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Publication Detail
Designing an incubator of public spaces platform: Applying cybernetic principles to the co-creation of spaces
  • Publication Type:
    Journal article
  • Authors:
    Karadimitriou N, Magnani G, Timmerman R, Marshall S, Hudson-Smith A
  • Publisher:
    Elsevier BV
  • Publication date:
    08/2022
  • Journal:
    Land Use Policy
  • Volume:
    119
  • Article number:
    106187
  • Status:
    Accepted
  • Language:
    English
  • Keywords:
    Placemaking, Crowdsourcing, Incubators of public spaces, Urban regeneration
  • Notes:
    © 2022 The Authors. Published by Elsevier Ltd. This is an open access article under the CC BY license (http://creativecommons.org/licenses/by/4.0/)
Abstract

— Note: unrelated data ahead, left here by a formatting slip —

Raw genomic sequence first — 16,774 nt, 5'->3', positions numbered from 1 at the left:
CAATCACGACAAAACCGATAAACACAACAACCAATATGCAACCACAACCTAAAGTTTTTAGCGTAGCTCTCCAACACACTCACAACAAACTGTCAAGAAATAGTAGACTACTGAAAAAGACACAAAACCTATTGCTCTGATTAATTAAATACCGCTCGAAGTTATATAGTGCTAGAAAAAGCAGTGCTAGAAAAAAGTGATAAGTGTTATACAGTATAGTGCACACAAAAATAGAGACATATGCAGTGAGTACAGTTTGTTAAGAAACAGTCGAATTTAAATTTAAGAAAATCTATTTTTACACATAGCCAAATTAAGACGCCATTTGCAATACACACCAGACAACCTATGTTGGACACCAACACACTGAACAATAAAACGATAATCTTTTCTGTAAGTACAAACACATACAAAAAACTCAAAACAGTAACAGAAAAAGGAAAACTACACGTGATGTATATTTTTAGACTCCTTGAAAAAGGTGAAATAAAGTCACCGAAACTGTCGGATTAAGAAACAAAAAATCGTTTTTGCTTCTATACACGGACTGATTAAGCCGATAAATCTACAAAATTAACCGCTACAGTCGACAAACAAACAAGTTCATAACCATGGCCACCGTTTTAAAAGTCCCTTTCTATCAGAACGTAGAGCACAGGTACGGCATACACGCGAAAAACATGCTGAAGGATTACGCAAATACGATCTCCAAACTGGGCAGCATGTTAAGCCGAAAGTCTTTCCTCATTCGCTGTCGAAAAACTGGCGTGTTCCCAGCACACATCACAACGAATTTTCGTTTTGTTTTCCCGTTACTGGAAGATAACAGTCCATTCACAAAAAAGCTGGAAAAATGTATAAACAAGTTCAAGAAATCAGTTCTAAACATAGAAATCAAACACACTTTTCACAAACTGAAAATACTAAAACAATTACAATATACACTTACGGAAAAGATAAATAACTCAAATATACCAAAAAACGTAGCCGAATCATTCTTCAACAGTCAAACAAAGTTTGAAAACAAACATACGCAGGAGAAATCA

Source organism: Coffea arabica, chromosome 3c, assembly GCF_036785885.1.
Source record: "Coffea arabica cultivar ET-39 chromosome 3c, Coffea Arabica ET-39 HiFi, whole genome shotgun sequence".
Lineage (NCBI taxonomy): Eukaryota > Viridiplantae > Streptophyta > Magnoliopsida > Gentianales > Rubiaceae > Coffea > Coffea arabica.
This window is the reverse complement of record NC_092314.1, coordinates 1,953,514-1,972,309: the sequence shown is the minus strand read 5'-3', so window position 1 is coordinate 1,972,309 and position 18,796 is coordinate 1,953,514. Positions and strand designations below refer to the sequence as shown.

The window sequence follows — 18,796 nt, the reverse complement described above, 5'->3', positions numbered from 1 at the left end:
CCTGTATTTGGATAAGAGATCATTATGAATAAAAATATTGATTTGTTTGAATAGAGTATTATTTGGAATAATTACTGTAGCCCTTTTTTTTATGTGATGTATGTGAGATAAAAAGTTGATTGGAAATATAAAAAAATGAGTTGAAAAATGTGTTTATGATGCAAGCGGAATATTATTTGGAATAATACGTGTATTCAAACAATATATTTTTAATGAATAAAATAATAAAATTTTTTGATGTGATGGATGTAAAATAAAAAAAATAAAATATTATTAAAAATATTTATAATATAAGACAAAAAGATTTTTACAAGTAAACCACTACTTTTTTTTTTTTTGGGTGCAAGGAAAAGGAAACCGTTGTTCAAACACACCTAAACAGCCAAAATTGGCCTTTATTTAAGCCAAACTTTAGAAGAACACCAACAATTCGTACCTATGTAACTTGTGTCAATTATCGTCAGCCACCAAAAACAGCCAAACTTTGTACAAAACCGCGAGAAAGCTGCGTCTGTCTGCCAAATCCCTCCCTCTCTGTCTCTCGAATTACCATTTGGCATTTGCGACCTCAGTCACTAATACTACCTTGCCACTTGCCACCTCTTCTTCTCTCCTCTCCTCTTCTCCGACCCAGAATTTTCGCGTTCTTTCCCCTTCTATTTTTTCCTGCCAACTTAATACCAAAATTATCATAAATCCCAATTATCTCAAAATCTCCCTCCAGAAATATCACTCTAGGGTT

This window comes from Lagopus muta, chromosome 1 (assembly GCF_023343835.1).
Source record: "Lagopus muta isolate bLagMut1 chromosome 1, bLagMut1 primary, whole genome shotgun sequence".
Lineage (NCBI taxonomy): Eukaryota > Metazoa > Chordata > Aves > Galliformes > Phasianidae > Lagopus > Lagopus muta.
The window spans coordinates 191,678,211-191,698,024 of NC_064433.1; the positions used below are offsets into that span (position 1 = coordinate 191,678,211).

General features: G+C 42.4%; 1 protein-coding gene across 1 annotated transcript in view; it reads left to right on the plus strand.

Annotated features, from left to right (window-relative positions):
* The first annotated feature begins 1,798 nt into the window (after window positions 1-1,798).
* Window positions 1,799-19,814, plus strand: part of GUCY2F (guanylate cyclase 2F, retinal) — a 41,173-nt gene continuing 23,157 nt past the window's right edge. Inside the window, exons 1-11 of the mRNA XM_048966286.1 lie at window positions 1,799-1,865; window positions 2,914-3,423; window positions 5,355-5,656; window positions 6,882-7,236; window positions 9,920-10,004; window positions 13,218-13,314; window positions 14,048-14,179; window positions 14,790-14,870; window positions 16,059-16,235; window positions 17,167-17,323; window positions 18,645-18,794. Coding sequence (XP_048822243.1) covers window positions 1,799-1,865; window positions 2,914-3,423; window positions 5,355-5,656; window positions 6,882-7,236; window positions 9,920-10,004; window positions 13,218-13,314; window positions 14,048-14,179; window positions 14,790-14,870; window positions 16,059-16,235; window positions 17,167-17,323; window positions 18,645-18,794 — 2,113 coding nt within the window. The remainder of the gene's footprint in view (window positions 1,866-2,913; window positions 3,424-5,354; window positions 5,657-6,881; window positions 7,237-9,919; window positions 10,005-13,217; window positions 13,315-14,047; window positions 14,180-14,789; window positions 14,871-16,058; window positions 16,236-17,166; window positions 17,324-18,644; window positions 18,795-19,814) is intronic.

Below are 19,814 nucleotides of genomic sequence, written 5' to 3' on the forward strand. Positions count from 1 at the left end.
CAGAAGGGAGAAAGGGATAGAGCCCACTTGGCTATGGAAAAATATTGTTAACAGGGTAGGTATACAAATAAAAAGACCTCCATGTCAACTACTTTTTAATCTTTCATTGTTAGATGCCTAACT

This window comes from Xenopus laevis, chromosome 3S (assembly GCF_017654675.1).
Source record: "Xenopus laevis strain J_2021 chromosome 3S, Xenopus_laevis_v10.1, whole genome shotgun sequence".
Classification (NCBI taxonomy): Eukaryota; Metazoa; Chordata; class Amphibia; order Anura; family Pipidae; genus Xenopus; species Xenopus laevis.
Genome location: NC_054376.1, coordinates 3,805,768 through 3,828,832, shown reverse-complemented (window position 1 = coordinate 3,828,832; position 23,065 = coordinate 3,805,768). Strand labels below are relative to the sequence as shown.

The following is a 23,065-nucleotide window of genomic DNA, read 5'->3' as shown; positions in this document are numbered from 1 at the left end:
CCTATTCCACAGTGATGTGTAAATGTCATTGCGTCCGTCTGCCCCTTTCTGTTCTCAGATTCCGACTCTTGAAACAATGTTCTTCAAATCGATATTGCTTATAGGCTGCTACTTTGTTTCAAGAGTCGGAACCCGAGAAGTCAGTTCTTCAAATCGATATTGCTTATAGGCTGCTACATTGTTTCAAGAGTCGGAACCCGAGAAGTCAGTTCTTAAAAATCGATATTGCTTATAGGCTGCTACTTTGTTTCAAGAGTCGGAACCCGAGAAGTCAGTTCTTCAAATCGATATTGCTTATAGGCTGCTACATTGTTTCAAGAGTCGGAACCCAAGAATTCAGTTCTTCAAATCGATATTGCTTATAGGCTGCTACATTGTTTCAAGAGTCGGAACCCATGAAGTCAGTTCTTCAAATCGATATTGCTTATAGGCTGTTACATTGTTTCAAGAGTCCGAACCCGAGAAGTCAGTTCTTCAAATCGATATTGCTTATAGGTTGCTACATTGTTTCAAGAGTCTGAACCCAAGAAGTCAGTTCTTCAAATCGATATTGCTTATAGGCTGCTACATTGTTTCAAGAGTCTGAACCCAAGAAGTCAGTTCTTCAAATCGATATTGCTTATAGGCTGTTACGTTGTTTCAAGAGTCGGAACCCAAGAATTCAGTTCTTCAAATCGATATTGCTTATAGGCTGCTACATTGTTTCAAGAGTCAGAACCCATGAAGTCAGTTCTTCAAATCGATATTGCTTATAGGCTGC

The paper is based on the experience of creating and piloting a functioning ‘Incubator’ crowdsourcing platform for designing public spaces in an estate regeneration project in South London. The paper uses a cybernetics framework to analyse and present the way the platform itself was created and how issues of effectiveness, efficiency and equity were dealt with. It explores the generic qualities of interface and reviews applications of variety reduction in established crowdsourcing CS) models. It briefly presents the legal and socio-spatial parameters (like property rights) associated with the creation of the Incubators platform as well as the generic rules applicable to human-spatial relationships, based on studies exploring human-spatial interactions. Practical constraints including costs, catchments, life-span and meaningful feedback are looked into, followed by a discussion on social and political limitations associated with this form of public participation. The paper explains how those constraints where taken into account when establishing the operational parameters of the software platform and the experiences gained from the operation of the platform. Challenges and complications, such as the exclusion of actors, are identified together with the responses encountered in practice. While the Incubators platform succeeded in attracting younger planning participation demographics, older demographics were marginalised by the platform’s graphical user interface and social networking features. These findings highlight why, in spite of what it promises, ‘crowdsourced urbanism’ is prone to similar traits with those of analogue participation. In that sense, creating a CS platform which could convey the grass-roots ideas of actors and users of urban spaces in an efficient way that could be applied to a broad range of planning systems, appears to be a challenge.
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